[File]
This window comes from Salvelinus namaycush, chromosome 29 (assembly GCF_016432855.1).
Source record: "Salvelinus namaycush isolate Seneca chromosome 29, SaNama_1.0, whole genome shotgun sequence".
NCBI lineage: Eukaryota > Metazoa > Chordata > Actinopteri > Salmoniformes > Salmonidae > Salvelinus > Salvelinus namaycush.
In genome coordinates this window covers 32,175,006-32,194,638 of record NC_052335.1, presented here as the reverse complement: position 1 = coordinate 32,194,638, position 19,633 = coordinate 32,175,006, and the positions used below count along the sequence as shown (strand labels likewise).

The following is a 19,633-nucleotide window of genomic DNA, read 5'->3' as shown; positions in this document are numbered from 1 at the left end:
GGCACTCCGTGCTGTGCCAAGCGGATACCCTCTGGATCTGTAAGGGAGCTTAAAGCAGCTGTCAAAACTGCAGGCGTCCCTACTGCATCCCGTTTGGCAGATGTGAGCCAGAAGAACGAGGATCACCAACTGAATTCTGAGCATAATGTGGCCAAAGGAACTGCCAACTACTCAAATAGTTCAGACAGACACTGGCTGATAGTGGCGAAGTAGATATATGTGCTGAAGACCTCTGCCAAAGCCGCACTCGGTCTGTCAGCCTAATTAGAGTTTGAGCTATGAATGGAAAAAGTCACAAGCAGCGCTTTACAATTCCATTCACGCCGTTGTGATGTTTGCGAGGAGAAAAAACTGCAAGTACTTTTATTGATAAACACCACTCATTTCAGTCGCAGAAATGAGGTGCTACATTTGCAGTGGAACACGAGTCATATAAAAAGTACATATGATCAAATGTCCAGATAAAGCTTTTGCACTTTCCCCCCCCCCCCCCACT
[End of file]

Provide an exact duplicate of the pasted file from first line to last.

This window comes from Salvelinus namaycush, chromosome 29 (assembly GCF_016432855.1).
Source record: "Salvelinus namaycush isolate Seneca chromosome 29, SaNama_1.0, whole genome shotgun sequence".
NCBI lineage: Eukaryota > Metazoa > Chordata > Actinopteri > Salmoniformes > Salmonidae > Salvelinus > Salvelinus namaycush.
In genome coordinates this window covers 32,175,006-32,194,638 of record NC_052335.1, presented here as the reverse complement: position 1 = coordinate 32,194,638, position 19,633 = coordinate 32,175,006, and the positions used below count along the sequence as shown (strand labels likewise).

The following is a 19,633-nucleotide window of genomic DNA, read 5'->3' as shown; positions in this document are numbered from 1 at the left end:
GGCACTCCGTGCTGTGCCAAGCGGATACCCTCTGGATCTGTAAGGGAGCTTAAAGCAGCTGTCAAAACTGCAGGCGTCCCTACTGCATCCCGTTTGGCAGATGTGAGCCAGAAGAACGAGGATCACCAACTGAATTCTGAGCATAATGTGGCCAAAGGAACTGCCAACTACTCAAATAGTTCAGACAGACACTGGCTGATAGTGGCGAAGTAGATATATGTGCTGAAGACCTCTGCCAAAGCCGCACTCGGTCTGTCAGCCTAATTAGAGTTTGAGCTATGAATGGAAAAAGTCACAAGCAGCGCTTTACAATTCCATTCACGCCGTTGTGATGTTTGCGAGGAGAAAAAACTGCAAGTACTTTTATTGATAAACACCACTCATTTCAGTCGCAGAAATGAGGTGCTACATTTGCAGTGGAACACGAGTCATATAAAAAGTACATATGATCAAATGTCCAGATAAAGCTTTTGCACTTTCCCCCCCCCCCCCCACT